The blower is contained in the furnace itself and is the source of pressure that moves the air through the ducts. The typical residential furnace blower develops a static pressure (that is a push on the air that it moves) of 1/2-inch water column, which is equal to 1/56 -inch of a PSI. If you can imagine inflating your bike tires with 1/56 -inch of a PSI, you see that the blower really exerts very little pressure, and it is important for the system that supplies and returns the air through the house be free of obstruction.
Blowers are typically
. The belt-driven ones are easy to identify because the motor sits beside the fan, and a belt and pulleys drive the fan. The direct-drive units are neater looking, because the motor is mounted inside the body of the fan. There is no belt with direct-drive systems; the shaft at the end of the motor drives the fan.
Both types of fans can change speeds. The belt-driven fan speeds can be adjusted by changing the pulley sheaves (flanges). The fan speed is usually a quarter to one half of the 3450rpm (typical) motor speed. The direct-drive blowers may have from one to six speed settings. The blower and motor turn at the same speed (1750 rpm is a typical maximum speed). Different wire terminals on the motor can be used to obtain different speeds.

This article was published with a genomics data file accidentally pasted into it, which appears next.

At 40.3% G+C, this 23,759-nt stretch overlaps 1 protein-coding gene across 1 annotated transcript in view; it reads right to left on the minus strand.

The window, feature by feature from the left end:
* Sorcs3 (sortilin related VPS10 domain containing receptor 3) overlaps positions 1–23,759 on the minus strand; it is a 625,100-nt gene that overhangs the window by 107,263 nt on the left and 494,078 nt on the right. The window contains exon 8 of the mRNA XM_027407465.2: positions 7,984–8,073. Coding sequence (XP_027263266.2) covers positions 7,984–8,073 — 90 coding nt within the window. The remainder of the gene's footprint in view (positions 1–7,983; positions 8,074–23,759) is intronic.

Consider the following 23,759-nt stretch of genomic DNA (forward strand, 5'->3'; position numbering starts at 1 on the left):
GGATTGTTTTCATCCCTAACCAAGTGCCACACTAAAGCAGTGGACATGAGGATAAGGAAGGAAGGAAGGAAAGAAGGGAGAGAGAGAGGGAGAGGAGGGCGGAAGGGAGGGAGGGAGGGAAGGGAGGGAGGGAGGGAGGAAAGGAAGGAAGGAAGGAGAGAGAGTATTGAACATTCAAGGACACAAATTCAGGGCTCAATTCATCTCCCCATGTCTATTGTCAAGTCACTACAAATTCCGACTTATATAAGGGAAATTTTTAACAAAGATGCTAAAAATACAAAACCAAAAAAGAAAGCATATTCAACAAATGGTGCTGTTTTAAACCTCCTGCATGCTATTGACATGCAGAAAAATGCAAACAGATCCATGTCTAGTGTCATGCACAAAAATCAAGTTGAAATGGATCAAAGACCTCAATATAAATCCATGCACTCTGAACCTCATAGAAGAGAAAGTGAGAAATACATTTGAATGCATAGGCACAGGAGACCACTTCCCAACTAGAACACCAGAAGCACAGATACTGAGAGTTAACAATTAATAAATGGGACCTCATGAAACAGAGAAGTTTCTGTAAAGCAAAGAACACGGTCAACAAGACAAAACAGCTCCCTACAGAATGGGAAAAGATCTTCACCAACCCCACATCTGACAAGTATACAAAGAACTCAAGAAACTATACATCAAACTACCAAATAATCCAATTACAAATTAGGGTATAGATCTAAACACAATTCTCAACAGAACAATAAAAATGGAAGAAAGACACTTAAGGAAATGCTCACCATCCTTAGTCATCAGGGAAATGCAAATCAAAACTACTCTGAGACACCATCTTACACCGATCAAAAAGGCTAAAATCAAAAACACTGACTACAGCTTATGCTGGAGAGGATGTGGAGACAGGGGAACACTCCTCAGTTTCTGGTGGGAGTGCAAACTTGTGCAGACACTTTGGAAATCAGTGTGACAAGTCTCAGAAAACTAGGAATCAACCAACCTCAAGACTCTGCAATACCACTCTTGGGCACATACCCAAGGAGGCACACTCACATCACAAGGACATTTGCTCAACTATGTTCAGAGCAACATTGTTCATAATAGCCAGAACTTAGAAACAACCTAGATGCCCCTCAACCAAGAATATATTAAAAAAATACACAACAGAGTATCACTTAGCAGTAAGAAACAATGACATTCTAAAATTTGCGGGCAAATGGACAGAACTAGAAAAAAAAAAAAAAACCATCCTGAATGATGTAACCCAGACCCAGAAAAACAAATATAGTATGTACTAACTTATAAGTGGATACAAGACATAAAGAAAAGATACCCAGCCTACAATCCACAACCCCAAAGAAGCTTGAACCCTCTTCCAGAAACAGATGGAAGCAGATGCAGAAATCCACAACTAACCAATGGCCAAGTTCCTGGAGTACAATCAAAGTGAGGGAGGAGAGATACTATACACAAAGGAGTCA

The blowers are usually an integral part of the furnace. They typically range from 1/4 to 3/4 horsepower, depending on the size of the furnace.
Some of the blowers and motors require regular lubrication. Some have factory-sealed bearings and lubrication is not required.
On a conventional gas-fired, forced-air furnace, an air temperature rise of 70F to 100F across the heat exchanger is typical. On original installations, most installers shoot for the low end of this. The blower should be sized and adjusted to deliver the appropriate temperature rise. For example, 70F air into the furnace should yield 140F to 150F air at the supply plenum.